Outdoors

Adventurer of the Week: Tacoma’s Julie Myer is first woman to bag Mount Rainier’s 100 peaks

Julie Myer on top of Old Desolate in Mount Rainier National Park on July 18, 2015. The Sluiskins are in the background. She climbed those too, on her way to becoming the first known woman to climb the 100 Peaks of Mount Rainier National Park.
Julie Myer on top of Old Desolate in Mount Rainier National Park on July 18, 2015. The Sluiskins are in the background. She climbed those too, on her way to becoming the first known woman to climb the 100 Peaks of Mount Rainier National Park. Courtesy

When it comes to her passion for climbing, Julie Myer doesn’t mess around.

Shortly after she got hooked on hiking and scrambling in 2003, she sold her horses so she’d have more time in the mountains. And, when she got involved in climbing classes with the Tacoma Mountaineers, she moved north from Olympia.

So when the 53-year-old REI employee heard about the 100 Peaks at Mount Rainier National Park, there was no question she’d eventually climb every mountain on the list.

On May 4, Myer will be the featured speaker at the 100 Peaks Club’s annual celebration at The Mountaineers’ Seattle headquarters. Myer is believed to be one of 11 people — and the only woman — to bag all of the peaks.

The 100 Peaks were first featured in the 2013 book “Guide to 100 Peaks at Mount Rainier” (The Mountaineers Books) by Mickey Eisenberg and Gene Yore. Not only does the e-book give route descriptions for climbing the 100 peaks (Mount Rainier itself is not included on the list), but it rewards readers who finish the climbs.

It’s tough to go to the gym every day, but when you can get outside and get that exercise it just feels so good. It’s good for the soul.

Julie Myer, mountaineer

Those who log their climbs on the website peakbagger.com earn medallions. Medallions are given for 25, 50 and 100 peaks. Additionally, a medallion can be earned for reaching 15 peaks that require only a hike. In 2015, they added a medallion for finishing the 76 scrambling peaks. Medallions will be awarded May 4, after Myer’s presentation.

“I saw there was this book that had great information and found it was a great, targeted way to do some shoulder season stuff,” Myer said. “I would do a lot of them when you couldn’t do anything else in the fall, early spring and winter.”

We recently caught up with Myer and asked her a few questions about her 100-peak journey:

Q: Do you have a favorite among these peaks?

A: Probably the Sluiskins. The Cowlitz Chimneys were pretty fun too. No, you know what, probably Little Tahoma. It was my very first glacier climb. I was a basic climbing student (with The Mountaineers). It was one of those great trips where you have great weather, great conditions and a super cool group of people to be out with. All the way around, it was probably one of my all-time favorite climbs.

Q: Tell me about Pigeon Peak. I hear people say it’s only worth doing if you’re trying to do all 100 peaks.

A: I had to work, so we decided we were going to go to the trailhead and camp. When we got there we decided we would go in as far as we could. We had climbing gaiters on with cycling shoes. It was raining. We got lost in the woods because it was dark and there was all this windfall. We lost the trail for about an hour and had to clamor through. What should have taken us 10 minutes, took us an hour. We finally set up camp. It rained all night.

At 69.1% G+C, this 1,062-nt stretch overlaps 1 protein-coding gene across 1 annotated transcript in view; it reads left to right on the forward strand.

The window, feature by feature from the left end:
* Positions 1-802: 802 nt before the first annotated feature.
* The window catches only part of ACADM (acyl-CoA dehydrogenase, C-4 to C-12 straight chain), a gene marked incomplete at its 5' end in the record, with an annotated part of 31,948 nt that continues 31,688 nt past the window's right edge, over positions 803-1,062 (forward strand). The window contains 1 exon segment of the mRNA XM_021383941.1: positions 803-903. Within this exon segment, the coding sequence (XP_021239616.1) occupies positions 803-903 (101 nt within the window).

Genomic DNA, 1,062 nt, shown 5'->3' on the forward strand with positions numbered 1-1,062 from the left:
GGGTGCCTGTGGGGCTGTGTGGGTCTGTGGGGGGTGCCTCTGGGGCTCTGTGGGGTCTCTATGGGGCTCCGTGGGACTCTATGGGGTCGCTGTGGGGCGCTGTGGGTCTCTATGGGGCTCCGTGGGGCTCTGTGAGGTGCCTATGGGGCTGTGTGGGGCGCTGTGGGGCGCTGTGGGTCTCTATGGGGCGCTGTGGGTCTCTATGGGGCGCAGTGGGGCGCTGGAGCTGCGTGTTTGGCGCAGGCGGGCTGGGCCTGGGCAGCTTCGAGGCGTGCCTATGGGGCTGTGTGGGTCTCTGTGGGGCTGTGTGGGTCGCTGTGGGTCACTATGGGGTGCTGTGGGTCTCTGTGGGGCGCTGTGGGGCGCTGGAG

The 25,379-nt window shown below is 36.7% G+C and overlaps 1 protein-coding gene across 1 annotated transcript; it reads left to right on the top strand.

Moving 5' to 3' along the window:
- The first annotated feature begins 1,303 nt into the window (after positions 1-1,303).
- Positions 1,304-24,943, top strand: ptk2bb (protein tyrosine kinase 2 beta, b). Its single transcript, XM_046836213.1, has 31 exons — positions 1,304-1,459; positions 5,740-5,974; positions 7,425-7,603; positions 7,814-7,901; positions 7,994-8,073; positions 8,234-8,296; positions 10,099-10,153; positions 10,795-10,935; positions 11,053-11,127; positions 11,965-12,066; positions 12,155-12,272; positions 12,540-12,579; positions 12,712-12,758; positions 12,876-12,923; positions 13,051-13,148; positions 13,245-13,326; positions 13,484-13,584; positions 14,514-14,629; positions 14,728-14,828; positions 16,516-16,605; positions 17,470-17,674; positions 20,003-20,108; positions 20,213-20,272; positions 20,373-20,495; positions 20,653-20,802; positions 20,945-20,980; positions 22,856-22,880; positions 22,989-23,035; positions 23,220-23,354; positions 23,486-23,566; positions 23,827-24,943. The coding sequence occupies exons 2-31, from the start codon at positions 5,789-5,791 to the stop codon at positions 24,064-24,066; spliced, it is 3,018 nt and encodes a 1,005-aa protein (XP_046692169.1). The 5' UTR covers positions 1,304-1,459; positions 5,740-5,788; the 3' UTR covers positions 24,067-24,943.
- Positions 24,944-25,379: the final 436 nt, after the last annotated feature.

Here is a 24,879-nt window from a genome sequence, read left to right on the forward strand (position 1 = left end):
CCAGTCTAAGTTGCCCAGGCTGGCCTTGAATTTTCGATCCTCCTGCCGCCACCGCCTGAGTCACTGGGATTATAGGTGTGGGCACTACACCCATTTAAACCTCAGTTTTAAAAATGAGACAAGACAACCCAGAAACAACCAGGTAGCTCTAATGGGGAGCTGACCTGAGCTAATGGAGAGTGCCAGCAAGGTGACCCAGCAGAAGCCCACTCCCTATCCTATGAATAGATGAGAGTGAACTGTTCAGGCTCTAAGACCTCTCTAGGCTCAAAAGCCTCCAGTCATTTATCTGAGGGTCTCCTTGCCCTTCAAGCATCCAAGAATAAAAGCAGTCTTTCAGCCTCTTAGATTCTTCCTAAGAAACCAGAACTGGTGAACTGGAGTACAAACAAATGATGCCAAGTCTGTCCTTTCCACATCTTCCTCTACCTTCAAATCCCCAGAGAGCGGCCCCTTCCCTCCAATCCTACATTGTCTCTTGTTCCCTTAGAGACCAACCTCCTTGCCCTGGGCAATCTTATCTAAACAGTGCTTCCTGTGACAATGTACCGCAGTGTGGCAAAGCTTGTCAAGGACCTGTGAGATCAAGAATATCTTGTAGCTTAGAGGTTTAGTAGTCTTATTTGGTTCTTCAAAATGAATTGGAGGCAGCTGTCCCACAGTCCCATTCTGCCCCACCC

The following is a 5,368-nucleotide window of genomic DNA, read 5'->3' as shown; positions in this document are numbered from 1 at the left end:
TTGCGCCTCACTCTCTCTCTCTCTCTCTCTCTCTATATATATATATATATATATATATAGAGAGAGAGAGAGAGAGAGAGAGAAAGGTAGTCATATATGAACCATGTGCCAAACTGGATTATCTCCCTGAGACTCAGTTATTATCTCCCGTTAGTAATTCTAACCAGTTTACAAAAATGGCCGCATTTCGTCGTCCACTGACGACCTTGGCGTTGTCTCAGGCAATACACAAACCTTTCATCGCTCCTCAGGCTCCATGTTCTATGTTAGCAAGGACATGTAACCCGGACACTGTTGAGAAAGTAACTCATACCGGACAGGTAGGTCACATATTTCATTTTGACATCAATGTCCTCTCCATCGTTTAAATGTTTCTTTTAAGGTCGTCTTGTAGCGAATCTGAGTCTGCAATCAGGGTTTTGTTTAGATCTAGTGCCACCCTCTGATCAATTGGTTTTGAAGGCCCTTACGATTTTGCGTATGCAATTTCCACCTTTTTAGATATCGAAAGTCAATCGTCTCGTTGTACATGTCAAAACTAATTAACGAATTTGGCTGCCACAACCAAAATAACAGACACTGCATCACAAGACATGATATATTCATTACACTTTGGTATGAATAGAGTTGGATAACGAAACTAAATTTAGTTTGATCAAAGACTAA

We got up and it was nice. We went up and did Redstone (Peak) first. It had tall grass. I’ve never, ever in my entire life been as wet as I was getting up to Redstone. Then we had to come down and cut through chest-high brush to get to Pigeon. I didn’t think I could get any wetter.

Then, we decided to come out down the ridge and we got off track a little bit and had to rappel down into this gully and walk this stream bed out. We got stung by bees, and it was dark by the time we got back. It was absolutely miserable.

Q: But don’t those trips become better stories than a lot of the ones that go perfectly?

A: Absolutely. Especially with the people. A friend had cupcakes waiting for us. We still laugh. It is the one that you talk about.

Q: You’re the only known woman to finish the list. Is that a point of pride?

A: It is, but I don’t make a big deal out of it. I’m surprised that you even mentioned it. Nobody mentions it, but a couple of people. And maybe I’m not. Maybe there were some others out there. There were some pretty active lady Mountaineers back in the day.

Q: Would you encourage people to pursue the entire list, or just a portion?

A: I would definitely recommend it. There is something there for everybody. It is something you can do all year. And it’s a great way to stay focused.

Q: What advice do you give people who are trying to do this list?

A: I’d say always go to the trailhead before you call out that it’s bad weather. The other is to be really good at navigation and carry some form of GPS. And then, take really fun people with you.

… I have a friend who just turned 80 and I try to live by his philosophy and that is to never stop moving. It’s tough to go to the gym every day, but when you can get outside and get that exercise it just feels so good. It’s good for the soul.

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